Just last week, my wife, Kris, tried to sign up on the health exchange website that’s available to us.
Now, my wife is a very sharp woman, she’s a former computer software consultant. She’s also an amazing person and a great mom, but that’s another story.
When Kris went onto the website, she typed in all our personal information and that of all our three children.
And then, when she tried to browse the various plans, the website denied her. She tried again, and it still didn’t work. When she called someone and asked for help, she was told the system just wasn’t working right now and it was best to try again later.
They’re getting scared, and when people get scared, stupid things get done. In this case, a guy filming a Joe Sestak rally got, as NRO’s Battle ’10 put it, “Harassed, Intimidated, Potentially Assaulted:”
Looks like somebody picked up the camera and tossed it to the ground… and on a tactical note? This is precisely why YOU ALWAYS WORK IN TEAMS OF AT LEAST TWO. One person films – actively – the event; the other person films – passively, and hopefully unnoticed – the person filming the event. That way you remove ambiguity. Still: nice people that Joe Sestak has supporting him, huh?
Congressman Joe Sestak’s post-primary bounce appears to over, and he now trails Republican rival Pat Toomey by seven points in the U.S. Senate contest in Pennsylvania.
A new Rasmussen Reports telephone survey of Likely Voters in Pennsylvania shows Toomey with 45% support, while Sestak earns 38%. Five percent (5%) prefer another candidate in the race, and 12% are undecided.
Mind you, I’m not suggesting that anything was leaked, or anything. Just that everybody who pays attention to this sort of thing knows full well that Sestak was scheduled to get a post-nomination bounce; and that the bounce would then dissipate for one reason or another. Nomination bounces often do because the act of being nominated doesn’t automatically change people’s perceptions of a candidate’s flaws, strengths, or opinions; and while increased scrutiny may increase the number of people who take a second look and end up being impressed, it can also increase the number of people who take a second look and end up not being impressed. Hence, Sestak’s resetting back to his pre-nomination numbers.
Mind you, it’s a lot easier to scream that Rasmussen is flawed. Quicker than waiting for November, too.
Why in the world did he go blabbing about it? What did he possibly think he had to gain?
…if only because his essay* rather conspicuously danced around even trying to work out a rationale – which is odd, because said rationale is really fairly simple. In reverse order: what Joe Sestak thought that he had to gain was the Democratic nomination for Pennsylvania Senate. He was the underdog against the establishment candidate (and turncoat) Arlen Specter: the White House was on the other side; and Sestak was using an anti-establishment gambit. So he became the Guy WhoWouldn’tBe Bought. Continue reading Le Affaire Sestak: It’s the he-campaigned-on-it, stupid.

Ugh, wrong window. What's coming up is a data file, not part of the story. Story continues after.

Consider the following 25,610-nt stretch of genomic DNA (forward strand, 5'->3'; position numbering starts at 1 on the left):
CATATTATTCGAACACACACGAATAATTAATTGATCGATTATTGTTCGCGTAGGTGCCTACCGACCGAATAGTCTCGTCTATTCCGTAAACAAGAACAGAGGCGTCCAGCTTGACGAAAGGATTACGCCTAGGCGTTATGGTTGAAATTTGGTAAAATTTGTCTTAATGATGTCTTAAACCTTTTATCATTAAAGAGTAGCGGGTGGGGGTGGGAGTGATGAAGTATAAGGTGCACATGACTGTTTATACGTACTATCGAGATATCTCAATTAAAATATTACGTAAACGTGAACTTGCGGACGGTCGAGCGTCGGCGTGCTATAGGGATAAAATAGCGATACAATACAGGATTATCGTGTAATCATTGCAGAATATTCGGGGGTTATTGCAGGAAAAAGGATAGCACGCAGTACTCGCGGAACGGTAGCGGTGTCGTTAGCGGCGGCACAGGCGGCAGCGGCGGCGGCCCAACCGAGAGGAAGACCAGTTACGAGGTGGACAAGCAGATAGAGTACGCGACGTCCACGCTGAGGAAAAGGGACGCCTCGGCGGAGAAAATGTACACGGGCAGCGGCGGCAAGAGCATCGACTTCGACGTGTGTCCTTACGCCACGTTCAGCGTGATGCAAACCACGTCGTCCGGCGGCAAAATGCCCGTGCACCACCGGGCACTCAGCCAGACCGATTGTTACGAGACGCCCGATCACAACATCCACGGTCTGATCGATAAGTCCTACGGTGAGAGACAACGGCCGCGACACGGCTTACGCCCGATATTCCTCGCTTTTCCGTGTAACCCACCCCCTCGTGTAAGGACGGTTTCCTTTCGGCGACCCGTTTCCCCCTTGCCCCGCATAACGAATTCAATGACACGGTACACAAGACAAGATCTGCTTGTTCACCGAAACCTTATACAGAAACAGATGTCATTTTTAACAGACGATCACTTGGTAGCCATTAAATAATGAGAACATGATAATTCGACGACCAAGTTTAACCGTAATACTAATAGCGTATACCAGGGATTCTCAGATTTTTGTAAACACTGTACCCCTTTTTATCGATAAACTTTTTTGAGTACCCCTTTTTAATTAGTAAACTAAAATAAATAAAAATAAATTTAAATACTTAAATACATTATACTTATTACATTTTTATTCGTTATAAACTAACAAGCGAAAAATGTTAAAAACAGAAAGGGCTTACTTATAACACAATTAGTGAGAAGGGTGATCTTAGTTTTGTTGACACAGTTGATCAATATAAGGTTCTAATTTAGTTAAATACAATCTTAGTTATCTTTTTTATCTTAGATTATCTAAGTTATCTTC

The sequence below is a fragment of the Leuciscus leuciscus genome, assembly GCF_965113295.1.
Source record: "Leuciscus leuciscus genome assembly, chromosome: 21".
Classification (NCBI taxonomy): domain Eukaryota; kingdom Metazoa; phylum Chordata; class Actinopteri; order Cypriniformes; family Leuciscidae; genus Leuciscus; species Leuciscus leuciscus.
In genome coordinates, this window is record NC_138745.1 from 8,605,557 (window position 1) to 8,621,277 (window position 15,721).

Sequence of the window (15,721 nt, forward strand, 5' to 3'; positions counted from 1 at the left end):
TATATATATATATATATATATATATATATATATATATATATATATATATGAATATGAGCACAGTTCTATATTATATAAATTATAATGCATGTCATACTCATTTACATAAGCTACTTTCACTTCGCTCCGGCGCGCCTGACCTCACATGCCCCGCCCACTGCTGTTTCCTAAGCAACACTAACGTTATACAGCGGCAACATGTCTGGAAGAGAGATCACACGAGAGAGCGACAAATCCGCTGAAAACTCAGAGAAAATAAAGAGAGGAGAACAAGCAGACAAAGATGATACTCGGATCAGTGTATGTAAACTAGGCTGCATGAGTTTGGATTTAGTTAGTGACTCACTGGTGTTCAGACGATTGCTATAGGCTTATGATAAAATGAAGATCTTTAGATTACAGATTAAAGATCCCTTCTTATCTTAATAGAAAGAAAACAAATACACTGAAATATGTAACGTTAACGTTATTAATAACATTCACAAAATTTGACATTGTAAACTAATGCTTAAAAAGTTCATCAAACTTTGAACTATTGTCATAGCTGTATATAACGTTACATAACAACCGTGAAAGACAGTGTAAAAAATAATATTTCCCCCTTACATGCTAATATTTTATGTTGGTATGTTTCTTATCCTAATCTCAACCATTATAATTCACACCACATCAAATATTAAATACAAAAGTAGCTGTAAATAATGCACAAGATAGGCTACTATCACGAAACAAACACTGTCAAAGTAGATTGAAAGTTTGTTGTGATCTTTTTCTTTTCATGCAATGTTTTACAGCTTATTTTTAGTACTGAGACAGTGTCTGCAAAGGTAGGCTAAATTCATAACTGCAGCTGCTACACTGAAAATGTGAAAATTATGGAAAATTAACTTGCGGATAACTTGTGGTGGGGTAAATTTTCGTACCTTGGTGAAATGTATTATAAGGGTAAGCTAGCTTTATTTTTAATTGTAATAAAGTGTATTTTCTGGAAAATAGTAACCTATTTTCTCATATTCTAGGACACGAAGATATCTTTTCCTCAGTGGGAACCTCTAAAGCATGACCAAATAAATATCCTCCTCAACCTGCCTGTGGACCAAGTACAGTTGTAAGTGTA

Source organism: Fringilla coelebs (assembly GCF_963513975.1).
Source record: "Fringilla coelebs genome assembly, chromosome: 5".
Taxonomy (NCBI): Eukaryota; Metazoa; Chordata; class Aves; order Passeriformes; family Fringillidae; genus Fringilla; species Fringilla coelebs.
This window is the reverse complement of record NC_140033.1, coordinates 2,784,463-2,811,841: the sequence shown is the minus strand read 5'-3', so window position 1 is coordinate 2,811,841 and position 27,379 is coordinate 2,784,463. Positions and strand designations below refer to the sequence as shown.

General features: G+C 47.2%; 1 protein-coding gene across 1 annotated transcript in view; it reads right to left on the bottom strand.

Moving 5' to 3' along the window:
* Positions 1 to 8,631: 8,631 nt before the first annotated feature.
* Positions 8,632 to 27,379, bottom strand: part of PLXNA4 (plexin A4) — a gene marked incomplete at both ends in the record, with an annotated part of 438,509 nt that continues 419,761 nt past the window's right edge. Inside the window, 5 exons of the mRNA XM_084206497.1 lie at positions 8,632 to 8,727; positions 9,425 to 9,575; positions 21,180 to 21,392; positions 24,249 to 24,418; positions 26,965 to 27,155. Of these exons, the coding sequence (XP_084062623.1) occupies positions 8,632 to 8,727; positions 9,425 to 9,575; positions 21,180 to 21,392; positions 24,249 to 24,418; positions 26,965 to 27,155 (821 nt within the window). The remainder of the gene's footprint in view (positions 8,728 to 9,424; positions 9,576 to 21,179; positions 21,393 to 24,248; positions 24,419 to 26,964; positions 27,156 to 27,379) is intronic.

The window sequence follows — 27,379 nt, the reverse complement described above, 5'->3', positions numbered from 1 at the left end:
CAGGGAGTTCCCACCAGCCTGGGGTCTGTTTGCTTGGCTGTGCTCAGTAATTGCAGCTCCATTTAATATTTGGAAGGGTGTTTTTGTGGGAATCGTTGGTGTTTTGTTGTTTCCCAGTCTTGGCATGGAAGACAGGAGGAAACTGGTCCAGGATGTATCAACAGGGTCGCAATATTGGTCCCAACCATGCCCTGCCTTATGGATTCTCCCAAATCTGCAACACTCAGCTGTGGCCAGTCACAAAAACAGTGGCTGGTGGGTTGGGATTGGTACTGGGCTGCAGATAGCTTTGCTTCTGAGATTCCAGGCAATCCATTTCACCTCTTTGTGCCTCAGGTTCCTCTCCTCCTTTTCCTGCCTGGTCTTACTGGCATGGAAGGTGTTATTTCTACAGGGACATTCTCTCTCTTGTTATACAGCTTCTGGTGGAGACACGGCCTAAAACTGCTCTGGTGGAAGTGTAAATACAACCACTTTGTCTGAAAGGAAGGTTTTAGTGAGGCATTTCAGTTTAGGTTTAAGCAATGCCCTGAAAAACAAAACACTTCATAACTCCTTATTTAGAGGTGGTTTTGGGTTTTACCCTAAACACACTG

Congressman Joe Sestak has moved ahead of incumbent Arlen Specter in their Senate primary match-up with just over a week left before Pennsylvania Democrats go to the polls to pick their nominee.
The latest Rasmussen Reports telephone survey of likely Democratic Primary voters in the state shows Sestak earning 47% of the vote while Specter picks up 42%. This marks the first time Sestak has held the advantage in the race.
Do you know what this situation needs? A lot more money spent in the last week on negative primary race advertising by the Democratic candidates, that’s what it needs. Time to pull out the big guns there, Arlen; after all, if you’re gone after next week you won’t be spending it anyway. So feel free to use the really damaging stuff.
The DSCC is spending a significant amount of money to ensure a former GOP Sen. Arlen Specter (D-PA) wins his May 18 primary, sources with knowledge of the move tell Hotline OnCall.
One source said the DSCC is using coordinated funds to help Specter keep a robust TV presence. Ads that tout Specter’s candidacy now say they are paid for by the DSCC; last week, the disclaimers on the same ads indicated Specter’s campaign had paid for them.
In the latest salvo, [Rep. Joe] Sestak accused [Sen. Arlen] Specter of swift-boating his military record.
The senator released a 30-second spot earlier this week that said the former Navy admiral was relieved of duty at one point for creating a “poor command climate.”
As Ed Morrissey notes, this is perfectly accurate; it in fact ended Sestak’s Navy career. And while leaving the Navy under a bit of a cloud may be a matter of indifference to Official Washington (and a net positive to the progressive Democratic base), it will probably not resonate all that well with statewide PA voters, which is why Specter’s bringing it up. And why Sestak – who has staked out a position as being the best Democrat to be beaten by Pat Toomey this year – loudly flinched in response. They must have assumed that if it wasn’t an issue in 2006, it wouldn’t be one in 2010.
Many things that weren’t issues in 2006 or 2008 will be issues in 2010, though. It’s merely Sestak’s bad luck that he has to address them in a Senate primary and not a House race.